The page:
Shortly after my house-hunting trip to San Diego in 1984, James Huberty slaughtered 21 men, women, and children at a McDonald’s in San Ysidro. Though I had often read about such incidents, this one brought with it a new stomach-churning sensation—as pit stops at the golden arches had been frequent for a penny-pinching family with two young daughters. “It could have happened where we were” was the thought that accompanied the nauseating gastric whirl.
Today the McDonald’s in San Ysidro has been razed and a memorial with 21 pillars commemorates the victims, but the mass violence that started in 1966 with James Whitman’s deadly sniping from the University of Texas tower, continues.
Last Friday was the eighth anniversary of the Columbine murders—an event cited with admiration by Cho Seung-Hui, the killer who now holds not only America’s single-day mass-murder record but also (thanks to NBC and follow-the-leader news outlets) the record for post-mortem media exposure.
In the wake of Monday’s massacre, many copycat threats were issued—and numerous hyper-precautionary measures taken. Locally, an Internet message promising a disaster greater than Virginia Tech frayed nerves at SDSU until authorities tracked down the demented sender.
SDSU, of course, is no stranger to violence. Witness the 1996 murder of three professors by a graduate student. And at area high schools, the much-publicized Santee killings in March of 2001 were followed less than three weeks later by the non-lethal Granite Hills shooting spree. Obviously, what happened in Blacksburg, Virginia, has also happened here—most destructively in San Ysidro.
Significantly, both Huberty and the Virginia Tech killer expressed anger toward society in general at the time of their acts. Cho’s rambling diatribes were mostly directed at amorphous targets—rich hedonists who drink vodka and cognac—not at anyone in particular. “They” were the ones who, in Cho’s paranoid mind, made him do it. Similarly, before his deadly rampage in San Ysidro, Huberty announced that, “society had its chance.” Unfortunately, Huberty and Cho had only glancing or irregular (and obviously inadequate) contact with mental health professionals.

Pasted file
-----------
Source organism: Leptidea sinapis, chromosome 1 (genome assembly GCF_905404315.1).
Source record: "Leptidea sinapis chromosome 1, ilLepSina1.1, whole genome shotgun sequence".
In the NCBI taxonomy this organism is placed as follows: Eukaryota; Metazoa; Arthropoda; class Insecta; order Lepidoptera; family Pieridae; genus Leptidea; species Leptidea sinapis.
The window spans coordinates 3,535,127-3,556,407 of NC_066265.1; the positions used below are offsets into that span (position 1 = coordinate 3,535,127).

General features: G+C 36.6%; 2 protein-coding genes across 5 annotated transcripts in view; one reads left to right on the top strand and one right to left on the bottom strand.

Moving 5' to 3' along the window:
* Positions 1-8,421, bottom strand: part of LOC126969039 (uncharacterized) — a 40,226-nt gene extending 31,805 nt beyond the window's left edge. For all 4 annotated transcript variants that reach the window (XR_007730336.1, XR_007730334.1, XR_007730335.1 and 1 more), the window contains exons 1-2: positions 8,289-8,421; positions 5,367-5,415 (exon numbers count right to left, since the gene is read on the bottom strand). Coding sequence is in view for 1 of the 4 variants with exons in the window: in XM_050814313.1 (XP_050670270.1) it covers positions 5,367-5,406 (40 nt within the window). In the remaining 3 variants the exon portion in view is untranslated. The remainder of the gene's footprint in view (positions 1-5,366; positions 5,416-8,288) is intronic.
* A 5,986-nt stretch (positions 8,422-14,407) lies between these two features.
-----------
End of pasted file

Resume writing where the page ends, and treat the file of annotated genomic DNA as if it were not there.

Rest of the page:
One could speculate that the free-floating rage expressed by deranged minds will exist regardless of societal models. But I think it’s safe to assume that the venom and violence regularly marketed in our culture at least reinforce the imaginary grievances of mentally disturbed individuals.
By contrast, imagine a culture in which civility is prized—where slasher films and the f-word are denounced like the n-word, where victimhood is eyed with suspicion, where political opponents are discussed with linguistic restraint, not vilified as sub-human monsters.
Most importantly, imagine a culture where gratitude is expressed as frequently as, in today’s society, rights are invoked. Such an environment would provide those on the edge a portrait of benevolence that doesn’t foster delusions.
Unfortunately it’s hard in our media-shaped world (where gratitude is as unpopular as temperance) to distinguish homicidal maniacs from your typical bloviating narcissist.